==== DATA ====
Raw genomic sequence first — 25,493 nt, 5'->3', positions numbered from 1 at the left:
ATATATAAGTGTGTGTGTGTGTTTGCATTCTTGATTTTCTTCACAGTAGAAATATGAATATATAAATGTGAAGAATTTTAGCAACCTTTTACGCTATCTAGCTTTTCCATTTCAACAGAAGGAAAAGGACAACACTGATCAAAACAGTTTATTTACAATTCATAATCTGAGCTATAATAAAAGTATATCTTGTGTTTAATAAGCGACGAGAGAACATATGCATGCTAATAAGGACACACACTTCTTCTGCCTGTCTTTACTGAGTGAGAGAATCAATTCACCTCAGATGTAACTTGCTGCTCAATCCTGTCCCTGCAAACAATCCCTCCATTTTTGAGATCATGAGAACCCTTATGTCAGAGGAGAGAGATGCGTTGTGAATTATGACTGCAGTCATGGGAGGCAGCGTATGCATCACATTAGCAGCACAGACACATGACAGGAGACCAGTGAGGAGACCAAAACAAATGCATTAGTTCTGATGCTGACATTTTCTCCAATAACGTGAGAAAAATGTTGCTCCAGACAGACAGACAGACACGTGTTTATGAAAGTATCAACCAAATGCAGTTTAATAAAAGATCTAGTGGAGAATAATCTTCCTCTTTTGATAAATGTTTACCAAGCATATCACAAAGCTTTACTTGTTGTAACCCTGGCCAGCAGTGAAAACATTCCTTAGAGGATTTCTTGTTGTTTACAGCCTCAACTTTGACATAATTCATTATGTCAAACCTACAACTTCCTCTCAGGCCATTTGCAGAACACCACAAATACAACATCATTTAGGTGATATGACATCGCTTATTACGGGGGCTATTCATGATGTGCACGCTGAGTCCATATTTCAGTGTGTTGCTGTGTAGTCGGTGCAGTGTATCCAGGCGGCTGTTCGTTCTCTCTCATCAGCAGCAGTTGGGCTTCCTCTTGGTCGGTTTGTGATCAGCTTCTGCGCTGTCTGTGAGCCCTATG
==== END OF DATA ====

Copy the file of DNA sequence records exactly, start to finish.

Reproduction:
Raw genomic sequence first — 25,493 nt, 5'->3', positions numbered from 1 at the left:
ATATATAAGTGTGTGTGTGTGTTTGCATTCTTGATTTTCTTCACAGTAGAAATATGAATATATAAATGTGAAGAATTTTAGCAACCTTTTACGCTATCTAGCTTTTCCATTTCAACAGAAGGAAAAGGACAACACTGATCAAAACAGTTTATTTACAATTCATAATCTGAGCTATAATAAAAGTATATCTTGTGTTTAATAAGCGACGAGAGAACATATGCATGCTAATAAGGACACACACTTCTTCTGCCTGTCTTTACTGAGTGAGAGAATCAATTCACCTCAGATGTAACTTGCTGCTCAATCCTGTCCCTGCAAACAATCCCTCCATTTTTGAGATCATGAGAACCCTTATGTCAGAGGAGAGAGATGCGTTGTGAATTATGACTGCAGTCATGGGAGGCAGCGTATGCATCACATTAGCAGCACAGACACATGACAGGAGACCAGTGAGGAGACCAAAACAAATGCATTAGTTCTGATGCTGACATTTTCTCCAATAACGTGAGAAAAATGTTGCTCCAGACAGACAGACAGACACGTGTTTATGAAAGTATCAACCAAATGCAGTTTAATAAAAGATCTAGTGGAGAATAATCTTCCTCTTTTGATAAATGTTTACCAAGCATATCACAAAGCTTTACTTGTTGTAACCCTGGCCAGCAGTGAAAACATTCCTTAGAGGATTTCTTGTTGTTTACAGCCTCAACTTTGACATAATTCATTATGTCAAACCTACAACTTCCTCTCAGGCCATTTGCAGAACACCACAAATACAACATCATTTAGGTGATATGACATCGCTTATTACGGGGGCTATTCATGATGTGCACGCTGAGTCCATATTTCAGTGTGTTGCTGTGTAGTCGGTGCAGTGTATCCAGGCGGCTGTTCGTTCTCTCTCATCAGCAGCAGTTGGGCTTCCTCTTGGTCGGTTTGTGATCAGCTTCTGCGCTGTCTGTGAGCCCTATG